"Let's just get out of town" I finally said. "I am going to head north and work my way towards Dallas. We will figure it out as we go along, OK?"
While everyone agreed, we did not get far. On highway 6 just north of the campus, a road block had been setup across the road and manned by some guys wearing fatigues with many of them carrying rifles or shotguns. Judging from their appearance, they looked like a bunch of middle aged guys with hunting rifles trying to close off their neighborhood, but I have been wrong before. Besides, I did not like the way they perked up when we came into view so I stopped a half a block from the barrier when I saw it and pulled a U turn without saying anything.
"Hey, maybe that's the army or something!" said Curtis. "Where are you going?"
"That group of guys are not the good guys, Curtis. The good guys would be out handing out supplies, getting the streets cleared, helping folks. Nope those guys look they are stopping people and probably telling them to go away. Or worse." I said looking in my rearview mirror to see if we were being followed.
I went around the campus and down south, but again on the main road, saw that there were a group of people being unloaded from several school busses up ahead and decided to go west instead. They looked like the same type of people we saw in my dorm and with us being loaded down, would probably generate some interest I did not want.
"This stinks! I just want to get out of town" I complained.
"Chill out," said Chuck. He then took out a map from his bag and consulted it briefly before instructing me to keep going west and then turning on 12th and then to take another turn on Brazos. He said it would lead out of town and take us eventually towards Austin, but we could turn north in several different places before we reached the capital.
It took awhile, but finally reached the outskirts of town and were forced into a south by southeast direction towards Wellborn and eventually towards Navasota. I really didn't want to go that way and I told Chuck to keep an eye out for a route which would take us west. I figured we could cut down toward Brenham, then work our way towards Austin but cut up 77 to avoid that whole area.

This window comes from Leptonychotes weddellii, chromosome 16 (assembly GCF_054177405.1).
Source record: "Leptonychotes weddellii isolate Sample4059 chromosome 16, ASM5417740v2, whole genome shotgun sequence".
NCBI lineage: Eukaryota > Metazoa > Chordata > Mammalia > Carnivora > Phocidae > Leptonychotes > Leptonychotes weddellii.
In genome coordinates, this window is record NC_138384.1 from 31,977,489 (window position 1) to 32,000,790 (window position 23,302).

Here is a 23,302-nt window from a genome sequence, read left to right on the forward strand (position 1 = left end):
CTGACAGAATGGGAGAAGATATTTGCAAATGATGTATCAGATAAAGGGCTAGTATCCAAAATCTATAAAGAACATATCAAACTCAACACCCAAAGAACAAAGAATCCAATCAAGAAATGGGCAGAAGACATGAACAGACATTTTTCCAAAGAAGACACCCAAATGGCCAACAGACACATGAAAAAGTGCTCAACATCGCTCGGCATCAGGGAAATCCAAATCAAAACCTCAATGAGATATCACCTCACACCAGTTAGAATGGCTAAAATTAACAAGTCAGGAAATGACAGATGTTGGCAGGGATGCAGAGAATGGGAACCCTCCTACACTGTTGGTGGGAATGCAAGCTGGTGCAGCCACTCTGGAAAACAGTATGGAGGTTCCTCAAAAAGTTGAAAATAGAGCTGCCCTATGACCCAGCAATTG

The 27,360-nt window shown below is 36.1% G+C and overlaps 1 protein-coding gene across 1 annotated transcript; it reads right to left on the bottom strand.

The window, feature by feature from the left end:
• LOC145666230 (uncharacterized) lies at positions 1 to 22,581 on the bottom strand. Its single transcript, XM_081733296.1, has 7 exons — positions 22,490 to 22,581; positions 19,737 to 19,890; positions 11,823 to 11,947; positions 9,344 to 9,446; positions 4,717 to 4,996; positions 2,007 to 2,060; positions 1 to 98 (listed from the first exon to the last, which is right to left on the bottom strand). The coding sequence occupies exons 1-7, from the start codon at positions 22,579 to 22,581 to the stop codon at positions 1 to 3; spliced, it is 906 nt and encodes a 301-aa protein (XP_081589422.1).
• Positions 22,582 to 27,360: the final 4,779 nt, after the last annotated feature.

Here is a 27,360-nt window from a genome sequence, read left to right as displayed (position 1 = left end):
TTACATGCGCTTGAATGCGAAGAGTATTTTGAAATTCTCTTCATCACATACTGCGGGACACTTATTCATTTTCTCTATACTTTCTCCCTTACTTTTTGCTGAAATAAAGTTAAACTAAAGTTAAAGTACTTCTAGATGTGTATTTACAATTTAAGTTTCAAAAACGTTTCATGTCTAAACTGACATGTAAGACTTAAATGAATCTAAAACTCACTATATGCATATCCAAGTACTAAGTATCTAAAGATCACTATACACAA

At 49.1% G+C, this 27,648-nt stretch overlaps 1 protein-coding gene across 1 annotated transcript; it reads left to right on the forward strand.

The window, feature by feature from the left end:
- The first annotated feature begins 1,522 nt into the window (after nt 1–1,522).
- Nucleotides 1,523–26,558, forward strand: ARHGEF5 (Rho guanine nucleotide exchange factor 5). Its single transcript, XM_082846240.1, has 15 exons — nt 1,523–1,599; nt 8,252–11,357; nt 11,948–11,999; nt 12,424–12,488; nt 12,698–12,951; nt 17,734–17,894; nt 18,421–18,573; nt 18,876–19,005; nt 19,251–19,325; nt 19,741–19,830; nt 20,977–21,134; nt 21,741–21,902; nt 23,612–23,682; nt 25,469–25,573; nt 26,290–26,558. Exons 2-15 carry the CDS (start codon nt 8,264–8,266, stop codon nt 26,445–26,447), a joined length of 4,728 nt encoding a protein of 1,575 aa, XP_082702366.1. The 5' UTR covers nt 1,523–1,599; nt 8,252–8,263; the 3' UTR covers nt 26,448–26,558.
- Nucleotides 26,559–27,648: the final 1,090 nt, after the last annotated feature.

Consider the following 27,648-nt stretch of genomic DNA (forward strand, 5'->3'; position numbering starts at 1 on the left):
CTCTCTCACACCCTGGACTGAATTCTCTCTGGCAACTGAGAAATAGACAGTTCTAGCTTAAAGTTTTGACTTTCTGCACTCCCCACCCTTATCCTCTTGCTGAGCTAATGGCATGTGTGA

The problem was the roads we took were all two lane country roads and there several broken down cars blocking the way. At each car, I had to slow down and carefully approach and go around them. More than once, cars had been abandoned and were blocking both lanes so we would have to slow to a crawl and go around on the shoulder or the grass along side the road. And I won't kid you, I kept getting the feeling that each road block would be an excuse for someone to get the jump on us. With no authority or semblance of law and order, crime was a high growth industry in post-nuclear Texas.
Twice, we had to leave the state roads and take farm to market roads as our way was blocked. Once it was a giant wreck involving four or five vehicles while another time, a roadblock outside a one light town, again manned by several armed people. We did not stop to find out what they wanted we just beat feet the other direction.
All in all, we were only able to travel about twenty miles from the school with all the delays and backtracking we had to do.
It was late morning when we pulled out of the campus and it was afternoon and getting late so we would need to find a place to stop. As miserable as it sounded, we were going to have to find an out of the way spot and sleep in the truck or setup my tent. Along the last farm to market road we were on, we came upon a metal cattle shed on the side of the road. I pulled the truck over and drove behind the shed and parked.